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Watershed Protection Plans for Nonpoint Source Water Pollution

Describes plans the state uses to manage nonpoint source pollution by watershed

The TCEQ and the Texas State Soil and Water Conservation Board (TSSWCB)Exit the TCEQ support the development and implementation of watershed protection plans (WPPs) that prevent or manage nonpoint source pollution. WPPs are developed through local stakeholder groups, usually with funding and technical assistance from the TCEQ and/or the TSSWCB, along with the U.S. Environmental Protection Agency. A significant portion of Texas’ federal funding for managing nonpoint source pollution is dedicated to the development and implementation of WPPs and TMDL Implementation Plans.

List of Watershed Plans

See Texas Watershed Protection Plans for a list (updated monthly) of watershed protection plans completed or in progress in Texas, indicating which ones have been accepted by EPA.

Watershed Planning Map

The Texas Watershed Planning Map (large PDF file - 20 MB) displays the watersheds in Texas for which WPPs have been developed or are being developed. A statewide map numbers these watersheds and color-codes them according to whether their development is principally supported by TCEQ, TSSWCB, or independently. The watershed names are listed by number below the map. This interactive statewide map allows you to select a watershed and link to a detailed map showing watershed boundary, major roads, cities, and the waterways within the watershed. Water bodies that are listed as impaired in the 2010 Texas 303(d) list are displayed in red.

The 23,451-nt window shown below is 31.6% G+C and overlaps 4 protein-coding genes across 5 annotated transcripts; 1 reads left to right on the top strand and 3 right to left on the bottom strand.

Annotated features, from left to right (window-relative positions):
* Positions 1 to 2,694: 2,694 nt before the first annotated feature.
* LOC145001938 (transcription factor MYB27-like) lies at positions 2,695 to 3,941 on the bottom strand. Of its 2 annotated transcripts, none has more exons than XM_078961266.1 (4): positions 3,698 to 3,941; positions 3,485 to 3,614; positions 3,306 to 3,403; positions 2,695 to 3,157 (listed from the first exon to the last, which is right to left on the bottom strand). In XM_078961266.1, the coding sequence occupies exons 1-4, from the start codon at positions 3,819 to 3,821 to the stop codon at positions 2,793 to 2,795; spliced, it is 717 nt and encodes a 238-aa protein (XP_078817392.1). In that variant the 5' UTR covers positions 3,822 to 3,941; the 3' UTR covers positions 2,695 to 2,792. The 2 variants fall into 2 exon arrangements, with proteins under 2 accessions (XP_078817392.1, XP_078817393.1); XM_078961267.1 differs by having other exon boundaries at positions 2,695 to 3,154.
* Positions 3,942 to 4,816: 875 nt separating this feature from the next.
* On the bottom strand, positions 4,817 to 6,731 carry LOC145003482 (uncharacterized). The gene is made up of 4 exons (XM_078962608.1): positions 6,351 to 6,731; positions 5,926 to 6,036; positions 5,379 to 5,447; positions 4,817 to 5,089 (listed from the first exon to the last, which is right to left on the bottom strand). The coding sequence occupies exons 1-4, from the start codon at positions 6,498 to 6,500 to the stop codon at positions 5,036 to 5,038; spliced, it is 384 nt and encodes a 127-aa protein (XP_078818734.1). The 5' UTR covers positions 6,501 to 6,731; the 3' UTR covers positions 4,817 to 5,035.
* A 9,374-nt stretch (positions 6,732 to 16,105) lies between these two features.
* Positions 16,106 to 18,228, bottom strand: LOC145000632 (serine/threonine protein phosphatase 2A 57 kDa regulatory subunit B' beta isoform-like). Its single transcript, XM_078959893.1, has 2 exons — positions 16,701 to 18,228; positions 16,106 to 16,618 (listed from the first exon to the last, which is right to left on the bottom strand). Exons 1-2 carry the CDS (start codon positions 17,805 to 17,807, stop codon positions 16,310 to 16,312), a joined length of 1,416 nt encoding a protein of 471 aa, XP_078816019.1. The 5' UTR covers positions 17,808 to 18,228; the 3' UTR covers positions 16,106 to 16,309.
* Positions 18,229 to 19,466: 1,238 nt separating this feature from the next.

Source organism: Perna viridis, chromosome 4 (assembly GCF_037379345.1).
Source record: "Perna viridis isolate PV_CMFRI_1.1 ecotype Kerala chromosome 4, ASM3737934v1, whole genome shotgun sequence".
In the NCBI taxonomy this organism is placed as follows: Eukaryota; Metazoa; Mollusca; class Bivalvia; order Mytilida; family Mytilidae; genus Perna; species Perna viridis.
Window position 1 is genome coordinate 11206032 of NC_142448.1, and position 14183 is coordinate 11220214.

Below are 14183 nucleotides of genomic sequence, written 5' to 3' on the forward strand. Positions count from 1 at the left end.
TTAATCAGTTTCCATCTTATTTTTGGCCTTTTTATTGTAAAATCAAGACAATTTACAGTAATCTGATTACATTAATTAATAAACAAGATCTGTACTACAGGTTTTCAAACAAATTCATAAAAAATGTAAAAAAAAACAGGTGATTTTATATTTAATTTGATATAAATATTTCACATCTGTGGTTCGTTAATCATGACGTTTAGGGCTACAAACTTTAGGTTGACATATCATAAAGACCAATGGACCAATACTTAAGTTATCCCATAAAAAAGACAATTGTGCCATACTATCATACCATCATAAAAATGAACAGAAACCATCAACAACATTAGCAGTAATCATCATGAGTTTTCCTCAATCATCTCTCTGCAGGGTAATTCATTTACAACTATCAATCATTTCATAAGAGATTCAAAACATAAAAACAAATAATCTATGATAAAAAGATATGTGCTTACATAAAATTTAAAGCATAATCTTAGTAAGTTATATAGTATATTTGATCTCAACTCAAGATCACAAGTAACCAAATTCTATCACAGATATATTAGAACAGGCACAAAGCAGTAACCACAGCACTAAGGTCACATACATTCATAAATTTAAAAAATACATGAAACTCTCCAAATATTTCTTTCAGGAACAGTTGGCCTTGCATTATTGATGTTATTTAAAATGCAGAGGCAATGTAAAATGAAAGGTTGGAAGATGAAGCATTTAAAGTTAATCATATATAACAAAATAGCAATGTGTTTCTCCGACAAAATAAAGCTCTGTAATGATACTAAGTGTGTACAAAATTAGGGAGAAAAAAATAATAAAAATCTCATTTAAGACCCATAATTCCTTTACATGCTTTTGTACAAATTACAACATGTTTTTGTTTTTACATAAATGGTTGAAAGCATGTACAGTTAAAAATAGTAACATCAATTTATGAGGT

Developing Watershed Plans

All Watershed Protection Plans (WPPs) funded with CWA Section 319(h) grant funds will be required to meet EPA’s Nine Elements for Watershed-based Plans (WBPs). Before committing to the development of a WPP it is important to ensure sufficient data are available to characterize pollutant sources, and to determine whether there are obvious causes of the water quality impairment or concern which can be addressed without the rigorous analytical approach involved in a WPP. Preferably, this determination is made before submitting an application. After this preliminary analysis, the TCEQ NPS Program recommends following these three major steps:

  • (If necessary) Watershed Characterization – Monitoring (Additional Data Collection)
  • Watershed Characterization – Modeling or other method to estimate pollutant loads
  • WPP Development

The approach taken to develop a WPP should be informed by stakeholder input. Each of the above steps generally takes about two years, depending on the nature of the work required. Multiple steps may be combined into one application, and streamlined projects are preferred. However, applications are also evaluated based on whether timelines are realistic. TCEQ funding of one step does not obligate the agency to fund additional steps of WPP development for that watershed. The official definition of the EPA’s Nine Elements for WBPs is found in Appendix C of the current Nonpoint Source Program and Grants Guidelines for States and TerritoriesExit the TCEQ issued in April 2013.

Guidelines and requirements for developing WPPs are available in the current version of Region 6 EPA Review Guide for Watershed-Based Plans, and additional guidance is available in the U.S. EPA Clean Water Act Section 319 Web pageExit the TCEQ and in EPA's Handbook for Developing Watershed Plans to Restore and Protect Our WatersExit the TCEQ (PDF).

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For More Information

Contact the NPS Program by e-mail at nps@tceq.texas.gov, or call 512-239-6682.

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